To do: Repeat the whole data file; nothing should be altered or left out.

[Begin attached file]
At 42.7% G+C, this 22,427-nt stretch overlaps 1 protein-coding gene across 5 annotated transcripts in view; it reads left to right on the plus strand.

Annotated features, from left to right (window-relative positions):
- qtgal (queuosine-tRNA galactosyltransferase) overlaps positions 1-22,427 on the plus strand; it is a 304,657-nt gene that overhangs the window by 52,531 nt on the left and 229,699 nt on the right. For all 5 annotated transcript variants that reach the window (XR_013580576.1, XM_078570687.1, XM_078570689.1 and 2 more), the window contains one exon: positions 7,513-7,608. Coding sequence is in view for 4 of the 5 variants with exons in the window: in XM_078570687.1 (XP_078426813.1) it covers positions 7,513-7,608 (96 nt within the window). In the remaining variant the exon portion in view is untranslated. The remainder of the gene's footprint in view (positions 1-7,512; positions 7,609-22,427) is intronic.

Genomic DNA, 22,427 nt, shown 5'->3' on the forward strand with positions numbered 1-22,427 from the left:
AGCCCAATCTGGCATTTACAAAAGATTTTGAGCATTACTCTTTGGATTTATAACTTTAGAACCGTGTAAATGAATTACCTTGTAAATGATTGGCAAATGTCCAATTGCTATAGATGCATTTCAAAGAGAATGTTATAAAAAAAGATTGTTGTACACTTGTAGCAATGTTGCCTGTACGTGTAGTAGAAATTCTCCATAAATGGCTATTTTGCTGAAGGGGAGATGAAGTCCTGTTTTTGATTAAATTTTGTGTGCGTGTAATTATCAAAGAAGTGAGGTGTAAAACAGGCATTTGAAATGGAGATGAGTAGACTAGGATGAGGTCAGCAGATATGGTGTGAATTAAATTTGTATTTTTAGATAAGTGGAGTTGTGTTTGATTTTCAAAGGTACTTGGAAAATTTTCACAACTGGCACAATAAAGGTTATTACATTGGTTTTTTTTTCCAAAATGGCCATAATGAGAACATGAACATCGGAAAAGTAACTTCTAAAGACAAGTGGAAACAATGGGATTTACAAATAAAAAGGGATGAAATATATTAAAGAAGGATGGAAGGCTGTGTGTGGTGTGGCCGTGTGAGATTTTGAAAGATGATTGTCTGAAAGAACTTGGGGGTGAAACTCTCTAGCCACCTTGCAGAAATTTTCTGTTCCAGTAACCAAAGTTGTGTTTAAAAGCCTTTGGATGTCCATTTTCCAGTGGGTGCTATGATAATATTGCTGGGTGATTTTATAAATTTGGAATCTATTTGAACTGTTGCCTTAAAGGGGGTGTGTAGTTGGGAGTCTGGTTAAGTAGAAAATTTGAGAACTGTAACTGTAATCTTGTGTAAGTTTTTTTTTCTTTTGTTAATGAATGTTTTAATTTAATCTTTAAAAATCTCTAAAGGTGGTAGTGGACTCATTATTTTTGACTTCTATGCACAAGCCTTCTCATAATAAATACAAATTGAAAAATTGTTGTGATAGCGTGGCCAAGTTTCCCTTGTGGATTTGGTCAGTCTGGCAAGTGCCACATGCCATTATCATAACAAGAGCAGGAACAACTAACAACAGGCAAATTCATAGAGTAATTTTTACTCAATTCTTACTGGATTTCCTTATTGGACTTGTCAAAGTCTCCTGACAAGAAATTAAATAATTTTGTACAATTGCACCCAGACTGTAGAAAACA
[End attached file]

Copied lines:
At 42.7% G+C, this 22,427-nt stretch overlaps 1 protein-coding gene across 5 annotated transcripts in view; it reads left to right on the plus strand.

Annotated features, from left to right (window-relative positions):
- qtgal (queuosine-tRNA galactosyltransferase) overlaps positions 1-22,427 on the plus strand; it is a 304,657-nt gene that overhangs the window by 52,531 nt on the left and 229,699 nt on the right. For all 5 annotated transcript variants that reach the window (XR_013580576.1, XM_078570687.1, XM_078570689.1 and 2 more), the window contains one exon: positions 7,513-7,608. Coding sequence is in view for 4 of the 5 variants with exons in the window: in XM_078570687.1 (XP_078426813.1) it covers positions 7,513-7,608 (96 nt within the window). In the remaining variant the exon portion in view is untranslated. The remainder of the gene's footprint in view (positions 1-7,512; positions 7,609-22,427) is intronic.

Genomic DNA, 22,427 nt, shown 5'->3' on the forward strand with positions numbered 1-22,427 from the left:
AGCCCAATCTGGCATTTACAAAAGATTTTGAGCATTACTCTTTGGATTTATAACTTTAGAACCGTGTAAATGAATTACCTTGTAAATGATTGGCAAATGTCCAATTGCTATAGATGCATTTCAAAGAGAATGTTATAAAAAAAGATTGTTGTACACTTGTAGCAATGTTGCCTGTACGTGTAGTAGAAATTCTCCATAAATGGCTATTTTGCTGAAGGGGAGATGAAGTCCTGTTTTTGATTAAATTTTGTGTGCGTGTAATTATCAAAGAAGTGAGGTGTAAAACAGGCATTTGAAATGGAGATGAGTAGACTAGGATGAGGTCAGCAGATATGGTGTGAATTAAATTTGTATTTTTAGATAAGTGGAGTTGTGTTTGATTTTCAAAGGTACTTGGAAAATTTTCACAACTGGCACAATAAAGGTTATTACATTGGTTTTTTTTTCCAAAATGGCCATAATGAGAACATGAACATCGGAAAAGTAACTTCTAAAGACAAGTGGAAACAATGGGATTTACAAATAAAAAGGGATGAAATATATTAAAGAAGGATGGAAGGCTGTGTGTGGTGTGGCCGTGTGAGATTTTGAAAGATGATTGTCTGAAAGAACTTGGGGGTGAAACTCTCTAGCCACCTTGCAGAAATTTTCTGTTCCAGTAACCAAAGTTGTGTTTAAAAGCCTTTGGATGTCCATTTTCCAGTGGGTGCTATGATAATATTGCTGGGTGATTTTATAAATTTGGAATCTATTTGAACTGTTGCCTTAAAGGGGGTGTGTAGTTGGGAGTCTGGTTAAGTAGAAAATTTGAGAACTGTAACTGTAATCTTGTGTAAGTTTTTTTTTCTTTTGTTAATGAATGTTTTAATTTAATCTTTAAAAATCTCTAAAGGTGGTAGTGGACTCATTATTTTTGACTTCTATGCACAAGCCTTCTCATAATAAATACAAATTGAAAAATTGTTGTGATAGCGTGGCCAAGTTTCCCTTGTGGATTTGGTCAGTCTGGCAAGTGCCACATGCCATTATCATAACAAGAGCAGGAACAACTAACAACAGGCAAATTCATAGAGTAATTTTTACTCAATTCTTACTGGATTTCCTTATTGGACTTGTCAAAGTCTCCTGACAAGAAATTAAATAATTTTGTACAATTGCACCCAGACTGTAGAAAACA